Cataract Surgery FAQs

Professor Claoué is a Consultant Ophthalmic Surgeon in East London and at Harley Street specialising in cataract corneal and refractive disorders of the eye. He has been an innovator in cataract surgery for 20 years and has many journal and book chapter publications.

Frequently Asked Questions about Cataract Surgery


Will I see anything unpleasant during cataract surgery?

No; one eye is covered and the instruments are so close to the eye being operated on that only vague shapes can be seen; no details.


Is my eye taken out during cataract surgery?

 No; a gentle instrument is used to open the eyelids wide but the eye remains in its usual place.


Do cataracts come back after surgery to remove them?

No; a cataract operation is a once per eye per life procedure.


Cataract Surgery is a simple procedure, isn’t it?

No; cataract surgery is highly skilful, and takes years of training. Simply because it is a small organ and a short operation doesn’t make it simple.


Are there any risks associated with cataract surgery?

Although cataract surgery is safe, there is always a small risk with any surgical procedure of being worse afterwards rather than better. Fortunately, this is extremely rare in cataract surgery, which is widely considered to be one of the safest and most successful surgical procedures.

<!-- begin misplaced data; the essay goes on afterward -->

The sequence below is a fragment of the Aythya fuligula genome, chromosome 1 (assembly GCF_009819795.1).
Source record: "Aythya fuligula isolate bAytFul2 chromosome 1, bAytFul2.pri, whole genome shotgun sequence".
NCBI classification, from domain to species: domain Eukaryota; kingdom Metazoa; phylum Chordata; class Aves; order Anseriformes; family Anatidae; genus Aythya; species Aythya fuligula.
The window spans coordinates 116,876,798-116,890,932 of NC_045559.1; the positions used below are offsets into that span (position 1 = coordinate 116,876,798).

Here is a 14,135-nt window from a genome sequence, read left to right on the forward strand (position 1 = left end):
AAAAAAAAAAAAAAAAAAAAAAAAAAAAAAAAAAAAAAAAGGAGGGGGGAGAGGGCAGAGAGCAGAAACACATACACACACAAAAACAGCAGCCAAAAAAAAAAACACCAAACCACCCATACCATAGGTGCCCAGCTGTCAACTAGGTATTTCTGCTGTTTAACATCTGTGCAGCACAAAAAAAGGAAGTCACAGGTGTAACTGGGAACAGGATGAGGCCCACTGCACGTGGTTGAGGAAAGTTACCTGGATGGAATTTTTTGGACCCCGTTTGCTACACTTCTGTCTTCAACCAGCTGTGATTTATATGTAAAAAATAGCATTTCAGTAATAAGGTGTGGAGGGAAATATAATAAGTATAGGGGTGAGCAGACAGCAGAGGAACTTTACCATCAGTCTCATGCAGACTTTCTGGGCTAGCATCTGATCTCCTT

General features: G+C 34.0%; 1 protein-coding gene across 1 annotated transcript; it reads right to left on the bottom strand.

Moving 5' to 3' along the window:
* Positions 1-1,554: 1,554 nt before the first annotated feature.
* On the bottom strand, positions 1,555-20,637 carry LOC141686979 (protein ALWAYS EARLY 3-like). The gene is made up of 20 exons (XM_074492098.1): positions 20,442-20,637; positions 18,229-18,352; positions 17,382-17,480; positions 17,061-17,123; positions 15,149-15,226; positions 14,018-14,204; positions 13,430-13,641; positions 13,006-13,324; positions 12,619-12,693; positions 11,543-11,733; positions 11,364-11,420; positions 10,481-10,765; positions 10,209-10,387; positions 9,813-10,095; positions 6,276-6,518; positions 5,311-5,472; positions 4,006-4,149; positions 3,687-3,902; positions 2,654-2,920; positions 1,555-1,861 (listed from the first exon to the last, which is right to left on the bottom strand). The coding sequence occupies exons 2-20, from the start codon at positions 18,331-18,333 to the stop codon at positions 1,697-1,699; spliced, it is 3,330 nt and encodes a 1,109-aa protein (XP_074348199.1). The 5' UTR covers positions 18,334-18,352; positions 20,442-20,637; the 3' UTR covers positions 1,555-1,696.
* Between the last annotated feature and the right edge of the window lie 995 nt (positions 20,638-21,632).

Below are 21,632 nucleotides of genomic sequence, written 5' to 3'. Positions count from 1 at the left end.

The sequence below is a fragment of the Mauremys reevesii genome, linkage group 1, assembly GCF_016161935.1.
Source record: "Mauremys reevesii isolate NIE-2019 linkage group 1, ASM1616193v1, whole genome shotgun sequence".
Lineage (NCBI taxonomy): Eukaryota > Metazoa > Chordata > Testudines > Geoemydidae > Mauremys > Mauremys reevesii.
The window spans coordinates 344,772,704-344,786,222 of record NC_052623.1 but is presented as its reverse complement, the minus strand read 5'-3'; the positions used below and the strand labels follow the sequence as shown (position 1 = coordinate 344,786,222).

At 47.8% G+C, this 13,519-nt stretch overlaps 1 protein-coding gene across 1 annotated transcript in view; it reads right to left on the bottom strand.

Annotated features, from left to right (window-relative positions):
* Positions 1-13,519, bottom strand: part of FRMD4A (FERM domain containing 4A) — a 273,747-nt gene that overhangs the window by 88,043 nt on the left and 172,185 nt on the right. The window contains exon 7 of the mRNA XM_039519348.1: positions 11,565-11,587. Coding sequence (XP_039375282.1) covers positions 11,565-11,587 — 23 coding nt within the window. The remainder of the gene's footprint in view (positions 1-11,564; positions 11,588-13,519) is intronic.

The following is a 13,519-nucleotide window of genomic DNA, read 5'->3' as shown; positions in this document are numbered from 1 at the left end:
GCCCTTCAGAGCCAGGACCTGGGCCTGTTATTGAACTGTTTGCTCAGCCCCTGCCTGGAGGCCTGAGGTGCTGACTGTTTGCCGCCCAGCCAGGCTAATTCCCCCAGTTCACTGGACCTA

Cataract surgery is all done by lasers, isn’t it?

No; although lasers can be involved and are likely to be more involved in the future, the standard technique is called “phacoemulsification” and is a way of converting “cataract rock to cataract soup” so that it can be sucked up a very fine needle.


The special IOLs are available via the NHS, aren’t they?

No; unfortunately the NHS sees the need to wear spectacles as an acceptable outcome following cataract surgery, and a desire not to wear them as “cosmetic” and therefore not something that it funds. Whilst in rare cases, toric or multifocal IOLs are available on the NHS, in the vast majority of cases where they would benefit a patient they are sadly not available.


My optician says I’m “not ready” for cataract surgery – how long do I have to wait?

It is not necessary to wait for a cataract to be disabling before having surgery. Many patients have surgery with little cataract merely to avoid being so dependent on glasses; this surgery is called “Refractive Lens Exchange” rather than cataract surgery but it is very similar.

Has a sudden onset. Full medical glossary
Loss of transparency of the lens of the eye. Full medical glossary
The transparent, thin-walled dome that forms the front of the eyeball. Full medical glossary